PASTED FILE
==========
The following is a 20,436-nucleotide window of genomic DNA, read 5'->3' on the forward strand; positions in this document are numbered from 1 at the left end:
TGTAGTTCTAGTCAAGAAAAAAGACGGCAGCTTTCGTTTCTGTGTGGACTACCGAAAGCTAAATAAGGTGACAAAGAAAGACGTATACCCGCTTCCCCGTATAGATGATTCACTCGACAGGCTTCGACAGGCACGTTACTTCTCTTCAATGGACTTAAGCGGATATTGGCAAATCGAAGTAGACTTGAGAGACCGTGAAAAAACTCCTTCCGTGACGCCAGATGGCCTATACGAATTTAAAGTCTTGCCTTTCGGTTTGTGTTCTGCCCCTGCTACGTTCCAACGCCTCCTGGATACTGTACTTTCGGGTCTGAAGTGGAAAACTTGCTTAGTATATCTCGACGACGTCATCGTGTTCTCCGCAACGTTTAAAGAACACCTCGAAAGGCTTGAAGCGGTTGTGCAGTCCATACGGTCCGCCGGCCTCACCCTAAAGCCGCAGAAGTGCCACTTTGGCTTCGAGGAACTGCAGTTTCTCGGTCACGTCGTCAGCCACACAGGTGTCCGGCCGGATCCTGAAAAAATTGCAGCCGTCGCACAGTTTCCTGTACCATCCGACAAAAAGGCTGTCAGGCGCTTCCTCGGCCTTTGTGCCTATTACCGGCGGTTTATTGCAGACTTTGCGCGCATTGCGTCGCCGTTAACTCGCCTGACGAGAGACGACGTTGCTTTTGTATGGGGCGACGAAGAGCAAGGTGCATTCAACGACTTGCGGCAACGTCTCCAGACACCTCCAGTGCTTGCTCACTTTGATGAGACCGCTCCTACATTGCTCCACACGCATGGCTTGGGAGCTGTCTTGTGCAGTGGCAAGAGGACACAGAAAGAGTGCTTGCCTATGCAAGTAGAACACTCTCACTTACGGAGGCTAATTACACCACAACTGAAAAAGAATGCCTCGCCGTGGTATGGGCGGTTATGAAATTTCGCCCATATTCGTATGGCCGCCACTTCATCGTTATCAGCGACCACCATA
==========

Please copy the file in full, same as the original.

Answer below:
The following is a 20,436-nucleotide window of genomic DNA, read 5'->3' on the forward strand; positions in this document are numbered from 1 at the left end:
TGTAGTTCTAGTCAAGAAAAAAGACGGCAGCTTTCGTTTCTGTGTGGACTACCGAAAGCTAAATAAGGTGACAAAGAAAGACGTATACCCGCTTCCCCGTATAGATGATTCACTCGACAGGCTTCGACAGGCACGTTACTTCTCTTCAATGGACTTAAGCGGATATTGGCAAATCGAAGTAGACTTGAGAGACCGTGAAAAAACTCCTTCCGTGACGCCAGATGGCCTATACGAATTTAAAGTCTTGCCTTTCGGTTTGTGTTCTGCCCCTGCTACGTTCCAACGCCTCCTGGATACTGTACTTTCGGGTCTGAAGTGGAAAACTTGCTTAGTATATCTCGACGACGTCATCGTGTTCTCCGCAACGTTTAAAGAACACCTCGAAAGGCTTGAAGCGGTTGTGCAGTCCATACGGTCCGCCGGCCTCACCCTAAAGCCGCAGAAGTGCCACTTTGGCTTCGAGGAACTGCAGTTTCTCGGTCACGTCGTCAGCCACACAGGTGTCCGGCCGGATCCTGAAAAAATTGCAGCCGTCGCACAGTTTCCTGTACCATCCGACAAAAAGGCTGTCAGGCGCTTCCTCGGCCTTTGTGCCTATTACCGGCGGTTTATTGCAGACTTTGCGCGCATTGCGTCGCCGTTAACTCGCCTGACGAGAGACGACGTTGCTTTTGTATGGGGCGACGAAGAGCAAGGTGCATTCAACGACTTGCGGCAACGTCTCCAGACACCTCCAGTGCTTGCTCACTTTGATGAGACCGCTCCTACATTGCTCCACACGCATGGCTTGGGAGCTGTCTTGTGCAGTGGCAAGAGGACACAGAAAGAGTGCTTGCCTATGCAAGTAGAACACTCTCACTTACGGAGGCTAATTACACCACAACTGAAAAAGAATGCCTCGCCGTGGTATGGGCGGTTATGAAATTTCGCCCATATTCGTATGGCCGCCACTTCATCGTTATCAGCGACCACCATA